Our response to the government’s Modernising Defence Programme update
Last Thursday the government unveiled the headline conclusions of its Modernising Defence Programme, a review of Britain’s defence requirements that began in January 2018.
Warfare has changed
In an update to Parliament, Defence Secretary Gavin Williamson stated ‘the character of warfare had changed since 2015’ and that ‘risks to national security have diversified and become more complex’.
He referred to the following security threats
- State-based competition and confrontation
- Violent extremism and terrorism
- Instability and crises in Africa and Asia
- Serious and organised crime
- Climate change and environmental disasters
- Demographic change
- Increasing urbanisation
- Resource and environmental pressures
He made a single, cryptic reference to a nuclear threat.
“We will also strengthen our equipment, training and facilities, like the investment we are making in a Chemical Weapons Defence Centre to counter Chemical Biological Radiological and Nuclear threats like we saw in Salisbury and Amesbury.”
Gavin Williamson, Modernising Defence Programme update to Parliament, 19th July 2018
In tying a nuclear threat to the incidents at Salisbury and Amesbury, his update envisages some sort of radiological attack, perhaps a terrorist organisation employing a dirty bomb.
This is precisely the sort of security threat where the ‘deterrence myth’ can’t begin to be applied. Nuclear weapons do not deter terror attacks, and they demonstrably don’t deter the type of incidents we’ve seen in Salisbury or Amesbury.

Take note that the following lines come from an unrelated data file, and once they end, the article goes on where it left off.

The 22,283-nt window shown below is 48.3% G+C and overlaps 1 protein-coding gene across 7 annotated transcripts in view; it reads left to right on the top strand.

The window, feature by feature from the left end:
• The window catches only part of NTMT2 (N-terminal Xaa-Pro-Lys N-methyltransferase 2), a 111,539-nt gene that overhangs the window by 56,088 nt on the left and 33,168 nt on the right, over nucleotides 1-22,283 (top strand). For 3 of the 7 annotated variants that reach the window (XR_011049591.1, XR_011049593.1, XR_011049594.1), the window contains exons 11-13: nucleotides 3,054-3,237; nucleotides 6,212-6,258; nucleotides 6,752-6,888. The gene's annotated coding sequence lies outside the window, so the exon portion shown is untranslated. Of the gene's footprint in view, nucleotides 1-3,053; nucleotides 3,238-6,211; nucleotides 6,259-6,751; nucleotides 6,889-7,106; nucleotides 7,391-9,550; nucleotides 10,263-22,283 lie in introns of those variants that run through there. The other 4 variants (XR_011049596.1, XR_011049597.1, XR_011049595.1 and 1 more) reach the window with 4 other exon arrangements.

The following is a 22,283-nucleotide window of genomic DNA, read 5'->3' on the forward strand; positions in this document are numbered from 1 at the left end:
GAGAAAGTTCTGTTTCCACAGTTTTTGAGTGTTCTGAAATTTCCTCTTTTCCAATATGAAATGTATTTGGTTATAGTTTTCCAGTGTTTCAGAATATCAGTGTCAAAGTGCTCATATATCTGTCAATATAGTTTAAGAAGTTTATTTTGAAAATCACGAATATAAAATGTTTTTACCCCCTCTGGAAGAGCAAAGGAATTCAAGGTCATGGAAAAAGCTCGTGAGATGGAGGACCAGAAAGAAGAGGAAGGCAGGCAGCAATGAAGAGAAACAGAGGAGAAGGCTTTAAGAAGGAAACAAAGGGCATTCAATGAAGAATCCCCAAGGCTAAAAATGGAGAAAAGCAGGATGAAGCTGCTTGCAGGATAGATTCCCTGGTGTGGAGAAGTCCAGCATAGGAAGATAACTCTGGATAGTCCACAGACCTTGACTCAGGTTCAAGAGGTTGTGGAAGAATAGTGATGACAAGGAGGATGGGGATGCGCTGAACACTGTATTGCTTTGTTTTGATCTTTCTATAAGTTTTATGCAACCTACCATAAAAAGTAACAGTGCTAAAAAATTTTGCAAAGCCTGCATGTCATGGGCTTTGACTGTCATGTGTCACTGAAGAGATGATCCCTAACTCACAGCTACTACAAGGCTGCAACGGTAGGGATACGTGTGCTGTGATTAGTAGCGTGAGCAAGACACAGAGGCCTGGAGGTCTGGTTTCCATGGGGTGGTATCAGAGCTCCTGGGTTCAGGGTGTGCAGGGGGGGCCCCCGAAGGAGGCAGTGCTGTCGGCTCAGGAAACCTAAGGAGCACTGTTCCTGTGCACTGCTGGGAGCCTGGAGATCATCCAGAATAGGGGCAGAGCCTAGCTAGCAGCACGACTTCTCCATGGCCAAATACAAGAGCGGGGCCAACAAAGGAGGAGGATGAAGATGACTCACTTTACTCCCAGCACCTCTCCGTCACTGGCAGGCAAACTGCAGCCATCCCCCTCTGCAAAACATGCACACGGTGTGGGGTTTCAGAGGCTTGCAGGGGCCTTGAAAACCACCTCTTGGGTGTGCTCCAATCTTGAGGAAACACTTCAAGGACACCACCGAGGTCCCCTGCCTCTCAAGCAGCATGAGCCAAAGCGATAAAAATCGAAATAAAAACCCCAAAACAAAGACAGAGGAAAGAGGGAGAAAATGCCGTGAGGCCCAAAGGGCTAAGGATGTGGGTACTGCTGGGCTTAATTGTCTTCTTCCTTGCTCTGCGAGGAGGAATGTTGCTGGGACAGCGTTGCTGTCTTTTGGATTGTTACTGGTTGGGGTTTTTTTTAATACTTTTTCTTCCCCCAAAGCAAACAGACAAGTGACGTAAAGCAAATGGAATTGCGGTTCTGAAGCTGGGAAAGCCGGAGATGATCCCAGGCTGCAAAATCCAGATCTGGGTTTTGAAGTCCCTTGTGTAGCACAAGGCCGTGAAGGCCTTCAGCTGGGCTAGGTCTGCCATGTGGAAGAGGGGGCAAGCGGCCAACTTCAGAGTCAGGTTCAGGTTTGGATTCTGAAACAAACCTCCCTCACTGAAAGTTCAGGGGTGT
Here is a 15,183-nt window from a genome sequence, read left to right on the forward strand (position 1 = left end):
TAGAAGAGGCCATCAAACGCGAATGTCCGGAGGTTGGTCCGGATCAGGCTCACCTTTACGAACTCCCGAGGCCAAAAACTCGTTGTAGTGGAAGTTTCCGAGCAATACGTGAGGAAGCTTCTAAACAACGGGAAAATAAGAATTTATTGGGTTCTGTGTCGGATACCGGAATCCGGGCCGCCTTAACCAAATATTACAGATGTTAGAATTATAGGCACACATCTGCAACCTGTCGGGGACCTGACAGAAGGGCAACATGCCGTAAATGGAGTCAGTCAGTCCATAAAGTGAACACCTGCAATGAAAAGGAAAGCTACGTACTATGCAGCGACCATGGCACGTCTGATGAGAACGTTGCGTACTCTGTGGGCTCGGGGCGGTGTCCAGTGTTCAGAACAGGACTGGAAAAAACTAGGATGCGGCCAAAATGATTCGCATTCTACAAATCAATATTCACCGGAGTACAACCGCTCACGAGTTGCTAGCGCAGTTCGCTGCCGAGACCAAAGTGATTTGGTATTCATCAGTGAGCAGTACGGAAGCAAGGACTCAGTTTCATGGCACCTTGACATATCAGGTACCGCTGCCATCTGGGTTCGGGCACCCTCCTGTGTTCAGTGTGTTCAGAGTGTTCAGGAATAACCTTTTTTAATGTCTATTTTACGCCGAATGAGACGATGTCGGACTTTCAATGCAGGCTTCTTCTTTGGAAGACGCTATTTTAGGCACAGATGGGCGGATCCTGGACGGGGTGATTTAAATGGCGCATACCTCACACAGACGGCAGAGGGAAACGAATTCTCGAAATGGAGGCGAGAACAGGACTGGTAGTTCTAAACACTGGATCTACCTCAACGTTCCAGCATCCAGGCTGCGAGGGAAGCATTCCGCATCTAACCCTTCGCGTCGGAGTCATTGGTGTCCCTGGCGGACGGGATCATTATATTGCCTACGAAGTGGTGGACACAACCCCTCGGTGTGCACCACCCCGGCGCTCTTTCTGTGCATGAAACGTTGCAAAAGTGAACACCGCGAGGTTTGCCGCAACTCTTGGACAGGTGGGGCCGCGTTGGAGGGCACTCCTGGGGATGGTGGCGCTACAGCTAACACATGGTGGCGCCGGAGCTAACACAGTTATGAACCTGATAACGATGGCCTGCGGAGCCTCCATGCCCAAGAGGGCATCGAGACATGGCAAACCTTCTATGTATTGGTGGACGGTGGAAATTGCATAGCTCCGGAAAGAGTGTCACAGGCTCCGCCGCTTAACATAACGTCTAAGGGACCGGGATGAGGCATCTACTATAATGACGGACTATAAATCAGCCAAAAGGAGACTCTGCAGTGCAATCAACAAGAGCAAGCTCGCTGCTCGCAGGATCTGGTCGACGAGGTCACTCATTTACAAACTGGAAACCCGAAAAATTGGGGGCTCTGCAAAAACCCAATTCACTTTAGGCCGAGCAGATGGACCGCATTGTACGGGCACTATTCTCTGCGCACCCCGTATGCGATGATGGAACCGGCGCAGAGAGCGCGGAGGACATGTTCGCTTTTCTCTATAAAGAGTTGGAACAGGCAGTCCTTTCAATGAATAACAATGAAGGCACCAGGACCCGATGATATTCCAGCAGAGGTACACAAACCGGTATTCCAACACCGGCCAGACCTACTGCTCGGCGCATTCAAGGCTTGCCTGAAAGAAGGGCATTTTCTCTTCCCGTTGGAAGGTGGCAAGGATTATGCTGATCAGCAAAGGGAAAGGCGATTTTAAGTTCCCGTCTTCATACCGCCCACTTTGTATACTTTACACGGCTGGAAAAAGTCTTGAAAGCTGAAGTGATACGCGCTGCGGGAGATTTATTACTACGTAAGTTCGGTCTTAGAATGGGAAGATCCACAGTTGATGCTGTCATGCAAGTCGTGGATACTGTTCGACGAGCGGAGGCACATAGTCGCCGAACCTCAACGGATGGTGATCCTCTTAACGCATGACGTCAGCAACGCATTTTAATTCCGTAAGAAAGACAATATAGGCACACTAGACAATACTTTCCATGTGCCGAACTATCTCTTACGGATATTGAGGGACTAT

It’s telling that so much of the update is devoted to the ‘information age’, cyber threats, and emerging technologies. This is clearly what the government thinks are the growing threats and why nuclear threats aren’t examined.
So why is the government replacing Trident?
The explanation for replacing Trident comes at the end of Gavin Williamson’s speech.
“We will continue to meet our commitment to our partners and maintain a full spectrum of nuclear, conventional and cyber capabilities to match our global ambition.”
Trident isn’t a response to the security threats the people of Britain face. It’s a status symbol that projects the kind of 21st century Britain our government wants to see. ‘Global ambition’ harks back to the British empire. In this framework, Trident is like an expensive drug that gives rise to delusions of grandeur.
This has got to stop. It’s time for the government to base defence policy on real threats, not anachronistic thinking.
It’s time for the government to cancel Trident replacement now.